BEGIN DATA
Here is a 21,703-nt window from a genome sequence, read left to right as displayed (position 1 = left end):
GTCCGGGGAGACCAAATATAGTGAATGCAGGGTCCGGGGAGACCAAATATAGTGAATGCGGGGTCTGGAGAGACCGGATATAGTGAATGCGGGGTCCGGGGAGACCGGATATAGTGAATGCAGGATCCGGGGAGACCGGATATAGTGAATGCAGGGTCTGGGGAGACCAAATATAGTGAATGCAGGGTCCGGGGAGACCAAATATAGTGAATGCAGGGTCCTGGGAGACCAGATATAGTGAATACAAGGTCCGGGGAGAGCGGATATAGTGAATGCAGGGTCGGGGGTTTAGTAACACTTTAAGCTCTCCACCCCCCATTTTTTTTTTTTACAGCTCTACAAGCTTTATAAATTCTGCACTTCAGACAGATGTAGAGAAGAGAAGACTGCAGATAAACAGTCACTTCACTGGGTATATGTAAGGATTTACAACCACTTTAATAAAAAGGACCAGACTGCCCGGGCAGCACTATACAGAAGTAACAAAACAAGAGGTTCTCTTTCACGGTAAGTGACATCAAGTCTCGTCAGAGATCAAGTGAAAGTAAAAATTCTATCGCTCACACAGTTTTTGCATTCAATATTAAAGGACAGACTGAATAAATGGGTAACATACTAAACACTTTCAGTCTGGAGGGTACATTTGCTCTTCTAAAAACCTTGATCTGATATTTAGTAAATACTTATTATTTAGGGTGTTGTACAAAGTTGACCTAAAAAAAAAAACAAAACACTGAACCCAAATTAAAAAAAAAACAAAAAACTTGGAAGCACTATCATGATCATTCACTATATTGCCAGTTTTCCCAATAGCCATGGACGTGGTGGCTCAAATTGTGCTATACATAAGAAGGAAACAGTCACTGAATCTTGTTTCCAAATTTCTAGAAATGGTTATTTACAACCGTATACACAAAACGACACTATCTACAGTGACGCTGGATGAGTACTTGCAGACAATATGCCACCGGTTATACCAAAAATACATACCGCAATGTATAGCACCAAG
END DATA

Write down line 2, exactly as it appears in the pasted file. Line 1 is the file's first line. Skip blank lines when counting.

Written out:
GTCCGGGGAGACCAAATATAGTGAATGCAGGGTCCGGGGAGACCAAATATAGTGAATGCGGGGTCTGGAGAGACCGGATATAGTGAATGCGGGGTCCGGGGAGACCGGATATAGTGAATGCAGGATCCGGGGAGACCGGATATAGTGAATGCAGGGTCTGGGGAGACCAAATATAGTGAATGCAGGGTCCGGGGAGACCAAATATAGTGAATGCAGGGTCCTGGGAGACCAGATATAGTGAATACAAGGTCCGGGGAGAGCGGATATAGTGAATGCAGGGTCGGGGGTTTAGTAACACTTTAAGCTCTCCACCCCCCATTTTTTTTTTTTACAGCTCTACAAGCTTTATAAATTCTGCACTTCAGACAGATGTAGAGAAGAGAAGACTGCAGATAAACAGTCACTTCACTGGGTATATGTAAGGATTTACAACCACTTTAATAAAAAGGACCAGACTGCCCGGGCAGCACTATACAGAAGTAACAAAACAAGAGGTTCTCTTTCACGGTAAGTGACATCAAGTCTCGTCAGAGATCAAGTGAAAGTAAAAATTCTATCGCTCACACAGTTTTTGCATTCAATATTAAAGGACAGACTGAATAAATGGGTAACATACTAAACACTTTCAGTCTGGAGGGTACATTTGCTCTTCTAAAAACCTTGATCTGATATTTAGTAAATACTTATTATTTAGGGTGTTGTACAAAGTTGACCTAAAAAAAAAAACAAAACACTGAACCCAAATTAAAAAAAAAACAAAAAACTTGGAAGCACTATCATGATCATTCACTATATTGCCAGTTTTCCCAATAGCCATGGACGTGGTGGCTCAAATTGTGCTATACATAAGAAGGAAACAGTCACTGAATCTTGTTTCCAAATTTCTAGAAATGGTTATTTACAACCGTATACACAAAACGACACTATCTACAGTGACGCTGGATGAGTACTTGCAGACAATATGCCACCGGTTATACCAAAAATACATACCGCAATGTATAGCACCAAG